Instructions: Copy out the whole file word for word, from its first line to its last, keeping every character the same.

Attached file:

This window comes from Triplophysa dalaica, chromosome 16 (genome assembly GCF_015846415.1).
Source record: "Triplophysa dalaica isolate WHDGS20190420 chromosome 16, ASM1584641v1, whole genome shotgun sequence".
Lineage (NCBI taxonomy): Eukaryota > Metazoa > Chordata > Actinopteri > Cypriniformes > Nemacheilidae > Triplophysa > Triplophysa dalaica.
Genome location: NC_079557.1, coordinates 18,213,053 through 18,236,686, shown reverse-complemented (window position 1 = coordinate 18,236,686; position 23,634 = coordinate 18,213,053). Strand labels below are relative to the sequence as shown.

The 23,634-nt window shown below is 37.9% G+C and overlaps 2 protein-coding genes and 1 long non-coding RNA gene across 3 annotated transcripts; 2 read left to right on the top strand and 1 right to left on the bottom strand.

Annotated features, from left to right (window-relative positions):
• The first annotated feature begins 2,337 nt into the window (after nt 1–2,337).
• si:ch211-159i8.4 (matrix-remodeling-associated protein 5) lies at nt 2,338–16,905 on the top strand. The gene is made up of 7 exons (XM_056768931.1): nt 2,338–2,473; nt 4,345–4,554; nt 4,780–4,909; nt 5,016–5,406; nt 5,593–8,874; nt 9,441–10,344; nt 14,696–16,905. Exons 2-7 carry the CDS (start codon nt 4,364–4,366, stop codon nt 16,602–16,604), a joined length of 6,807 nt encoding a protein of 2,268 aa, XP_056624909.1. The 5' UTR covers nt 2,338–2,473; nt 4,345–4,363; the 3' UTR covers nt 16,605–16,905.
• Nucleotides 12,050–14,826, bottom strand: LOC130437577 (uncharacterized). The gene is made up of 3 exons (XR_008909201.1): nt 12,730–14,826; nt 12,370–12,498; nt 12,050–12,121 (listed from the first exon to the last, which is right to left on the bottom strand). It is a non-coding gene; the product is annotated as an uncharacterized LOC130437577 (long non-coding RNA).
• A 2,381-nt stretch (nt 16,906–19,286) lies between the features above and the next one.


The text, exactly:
This window comes from Triplophysa dalaica, chromosome 16 (genome assembly GCF_015846415.1).
Source record: "Triplophysa dalaica isolate WHDGS20190420 chromosome 16, ASM1584641v1, whole genome shotgun sequence".
Lineage (NCBI taxonomy): Eukaryota > Metazoa > Chordata > Actinopteri > Cypriniformes > Nemacheilidae > Triplophysa > Triplophysa dalaica.
Genome location: NC_079557.1, coordinates 18,213,053 through 18,236,686, shown reverse-complemented (window position 1 = coordinate 18,236,686; position 23,634 = coordinate 18,213,053). Strand labels below are relative to the sequence as shown.

The 23,634-nt window shown below is 37.9% G+C and overlaps 2 protein-coding genes and 1 long non-coding RNA gene across 3 annotated transcripts; 2 read left to right on the top strand and 1 right to left on the bottom strand.

Annotated features, from left to right (window-relative positions):
• The first annotated feature begins 2,337 nt into the window (after nt 1–2,337).
• si:ch211-159i8.4 (matrix-remodeling-associated protein 5) lies at nt 2,338–16,905 on the top strand. The gene is made up of 7 exons (XM_056768931.1): nt 2,338–2,473; nt 4,345–4,554; nt 4,780–4,909; nt 5,016–5,406; nt 5,593–8,874; nt 9,441–10,344; nt 14,696–16,905. Exons 2-7 carry the CDS (start codon nt 4,364–4,366, stop codon nt 16,602–16,604), a joined length of 6,807 nt encoding a protein of 2,268 aa, XP_056624909.1. The 5' UTR covers nt 2,338–2,473; nt 4,345–4,363; the 3' UTR covers nt 16,605–16,905.
• Nucleotides 12,050–14,826, bottom strand: LOC130437577 (uncharacterized). The gene is made up of 3 exons (XR_008909201.1): nt 12,730–14,826; nt 12,370–12,498; nt 12,050–12,121 (listed from the first exon to the last, which is right to left on the bottom strand). It is a non-coding gene; the product is annotated as an uncharacterized LOC130437577 (long non-coding RNA).
• A 2,381-nt stretch (nt 16,906–19,286) lies between the features above and the next one.